Examining Figure 4.5, we see that the rank function accounts for nearly all of the benchmark's execution time, of which nearly 30% of time can be attributed to the problematic call to ‘upc_memget’ that we previously identified. Additionally, we see that the call to ‘upc_reduced_sum’ is indeed being hindered by the collective call to ‘upc_all_alloc’, as we previously hypothesized.
One useful feature of both the profile table and tree table is that you are able to double-click on any of the rows to bring up a window that shows how time for that particular row was distributed among all threads. This can be useful for eyeballing how a particular operation was distributed among all nodes in your system.
While the profile data visualizations from the previous section are very useful in finding general performance problems in your application, trace data can be used to troubleshoot detailed performance problems that profile statistics may gloss over. Trace data can be thought of as a “log” of all program activity, in that events are recorded at runtime and are annotated with globally-synchronized timestamps. One of the more useful things you can do with trace data is export it to a timeline viewer such as Jumpshot or Vampir, so you can see exactly what is going on at a particular point in time during execution.
In order to get PPW to generate trace data, give the --trace to ppwrun, as in:
$ ppwrun --trace --output=is-trace.B.par srun -N 32 is.B.32
If you are collecting trace data to view with the Jumpshot timeline viewer, we suggest compiling without using the ‘--inst-functions’ flag, as the amount of information being displayed can quickly become overwhelming, and excluding function calls from trace files can significantly reduce their size. This is entirely a personal preference, however, so you might experiment with your particular application to see which you prefer.
It is important to mention that one of the major drawbacks to tracing is that if left unchecked, trace file sizes can grow to become very large and unmanageable. Unfortunately, PPW currently does not have any fancy tricks for dealing with such large data files. We recommend that you trace your application only after identifying specific performance problems with a profile (as in the previous sections), and use the techniques outlined in Tweaking Instrumentation and Measurement to cut down on the amount of data being collected.
The remainder of this tutorial will focus on analyzing trace data from our IS benchmark using the Jumpshot timeline viewer, which is free and comes bundled with PPW. To view trace data with Jumpshot, you first must open a PAR data file containing trace records (eg, run with the --trace option) with the PPW GUI, then choose “Export... SLOG-2” from the main menu. Choose a file in which to save the exported data (give it an extension of .slog2), then open up the newly-created SLOG-2 file with the Jumpshot viewer. If you have a working Java installation on your parallel machine, you can also use the command-line program par2slog2 to do the conversion, as in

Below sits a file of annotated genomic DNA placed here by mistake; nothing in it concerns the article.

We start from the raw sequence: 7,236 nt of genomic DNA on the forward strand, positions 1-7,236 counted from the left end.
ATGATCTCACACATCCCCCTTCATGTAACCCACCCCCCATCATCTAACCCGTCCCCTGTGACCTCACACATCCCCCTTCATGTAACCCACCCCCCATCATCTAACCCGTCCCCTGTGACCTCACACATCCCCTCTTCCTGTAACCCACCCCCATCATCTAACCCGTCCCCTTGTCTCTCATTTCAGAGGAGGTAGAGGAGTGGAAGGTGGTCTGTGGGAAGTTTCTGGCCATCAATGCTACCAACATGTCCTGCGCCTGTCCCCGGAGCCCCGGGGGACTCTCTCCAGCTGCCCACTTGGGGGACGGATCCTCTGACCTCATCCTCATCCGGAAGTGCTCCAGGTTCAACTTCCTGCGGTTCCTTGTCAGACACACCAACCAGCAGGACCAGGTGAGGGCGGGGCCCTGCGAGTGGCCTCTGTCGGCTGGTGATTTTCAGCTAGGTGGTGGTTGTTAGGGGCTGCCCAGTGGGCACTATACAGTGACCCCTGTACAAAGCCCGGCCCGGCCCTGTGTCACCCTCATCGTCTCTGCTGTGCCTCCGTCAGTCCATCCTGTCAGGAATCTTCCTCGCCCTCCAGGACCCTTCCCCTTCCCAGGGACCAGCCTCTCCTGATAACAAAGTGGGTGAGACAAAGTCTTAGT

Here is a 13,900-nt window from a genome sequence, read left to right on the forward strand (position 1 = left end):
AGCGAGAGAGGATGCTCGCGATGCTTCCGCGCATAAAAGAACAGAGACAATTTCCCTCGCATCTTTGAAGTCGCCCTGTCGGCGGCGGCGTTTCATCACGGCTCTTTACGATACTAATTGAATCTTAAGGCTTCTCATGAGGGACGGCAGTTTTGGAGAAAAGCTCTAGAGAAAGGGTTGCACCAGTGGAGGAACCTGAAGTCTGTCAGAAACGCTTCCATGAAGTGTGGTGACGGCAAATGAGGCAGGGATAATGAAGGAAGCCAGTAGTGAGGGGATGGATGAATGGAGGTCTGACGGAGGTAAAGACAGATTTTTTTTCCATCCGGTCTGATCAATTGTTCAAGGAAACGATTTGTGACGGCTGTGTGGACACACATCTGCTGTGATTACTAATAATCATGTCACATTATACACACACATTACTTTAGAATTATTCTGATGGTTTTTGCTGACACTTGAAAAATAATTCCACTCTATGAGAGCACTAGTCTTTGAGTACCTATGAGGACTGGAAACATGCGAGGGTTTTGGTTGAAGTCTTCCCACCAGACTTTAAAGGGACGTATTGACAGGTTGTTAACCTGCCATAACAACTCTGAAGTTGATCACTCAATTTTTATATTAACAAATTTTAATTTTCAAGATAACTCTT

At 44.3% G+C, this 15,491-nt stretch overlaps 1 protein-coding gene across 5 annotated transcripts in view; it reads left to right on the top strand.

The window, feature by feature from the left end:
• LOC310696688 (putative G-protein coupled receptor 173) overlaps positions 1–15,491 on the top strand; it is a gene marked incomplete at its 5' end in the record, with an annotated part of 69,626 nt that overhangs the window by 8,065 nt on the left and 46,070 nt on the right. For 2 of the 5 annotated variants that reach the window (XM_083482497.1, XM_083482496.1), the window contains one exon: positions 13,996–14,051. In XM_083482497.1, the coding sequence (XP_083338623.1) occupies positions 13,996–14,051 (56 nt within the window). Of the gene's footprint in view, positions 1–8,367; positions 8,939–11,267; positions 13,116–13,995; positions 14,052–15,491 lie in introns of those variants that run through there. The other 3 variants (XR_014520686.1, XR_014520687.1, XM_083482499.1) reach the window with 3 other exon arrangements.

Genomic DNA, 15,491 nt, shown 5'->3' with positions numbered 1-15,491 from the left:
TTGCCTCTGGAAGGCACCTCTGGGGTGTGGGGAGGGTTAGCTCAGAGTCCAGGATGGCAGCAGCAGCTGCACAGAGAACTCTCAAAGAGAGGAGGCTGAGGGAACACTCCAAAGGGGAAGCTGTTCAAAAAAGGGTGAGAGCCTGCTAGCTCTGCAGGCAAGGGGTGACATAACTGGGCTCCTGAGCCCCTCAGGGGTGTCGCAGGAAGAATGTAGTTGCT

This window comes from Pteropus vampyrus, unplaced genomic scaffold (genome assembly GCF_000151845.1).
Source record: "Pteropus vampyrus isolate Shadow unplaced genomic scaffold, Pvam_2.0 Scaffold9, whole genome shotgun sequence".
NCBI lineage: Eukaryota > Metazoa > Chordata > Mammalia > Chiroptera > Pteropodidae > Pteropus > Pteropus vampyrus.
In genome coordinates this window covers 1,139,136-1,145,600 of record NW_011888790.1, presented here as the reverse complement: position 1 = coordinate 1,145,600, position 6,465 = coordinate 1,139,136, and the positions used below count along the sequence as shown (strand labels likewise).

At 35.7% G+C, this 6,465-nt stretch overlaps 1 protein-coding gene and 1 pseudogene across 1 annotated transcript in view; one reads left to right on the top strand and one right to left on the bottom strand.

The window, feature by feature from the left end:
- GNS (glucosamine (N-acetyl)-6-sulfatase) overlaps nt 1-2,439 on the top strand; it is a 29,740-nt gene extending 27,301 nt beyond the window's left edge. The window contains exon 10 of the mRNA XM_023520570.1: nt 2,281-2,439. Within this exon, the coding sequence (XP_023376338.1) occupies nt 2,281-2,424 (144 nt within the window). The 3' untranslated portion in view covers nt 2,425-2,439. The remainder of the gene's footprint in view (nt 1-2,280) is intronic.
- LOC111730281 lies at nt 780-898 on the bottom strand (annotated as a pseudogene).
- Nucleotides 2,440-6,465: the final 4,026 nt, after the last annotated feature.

$ par2slog2 is-trace.B.par is-trace.slog2
This trace conversion process is CPU- and disk-intensive and may take a while for larger trace files.
In addition to the SLOG-2 trace format, PPW also supports exporting trace data to the OTF trace format, which is supported by newer versions of Vampir and the very cool Vampir-NG tool. For more information on these trace viewers, visit the Vampir website.
After you start the Jumpshot viewer, and open up your new SLOG-2 file, you will be presented with a multitude of windows.
The main window in Jumpshot is the timeline window, which is shown in Figure 6.1. This window is the one that displays the timeline view we discussed before, and is where all the action happens when working with Jumpshot.
When opening a large trace file with Jumpshot, you will notice some interesting things being displayed. In Figure 6.1, we see a bunch of strange-looking boxes and arrows. These correspond to what Jumpshot calls “Preview drawables”; they are simply Jumpshot's way of summarizing a large amount of trace data for you. The summary boxes can be useful by themselves (very tiny histograms are drawn inside these boxes), but in general it is more useful to zoom in until you start noticing specific performance characteristics.
In our case with the IS benchmark, the overall screen doesn't really tell us much so we'll have to zoom in more closely to get an idea of what is going on. To zoom in, choose the magnifying glass tool from Jumpshot's toolbar and click on the screen, or select a horizontal section of the timeline by selecting it with your mouse (drag with the button down). Try to zoom in on one of the blocks with a bunch of yellow mush around it.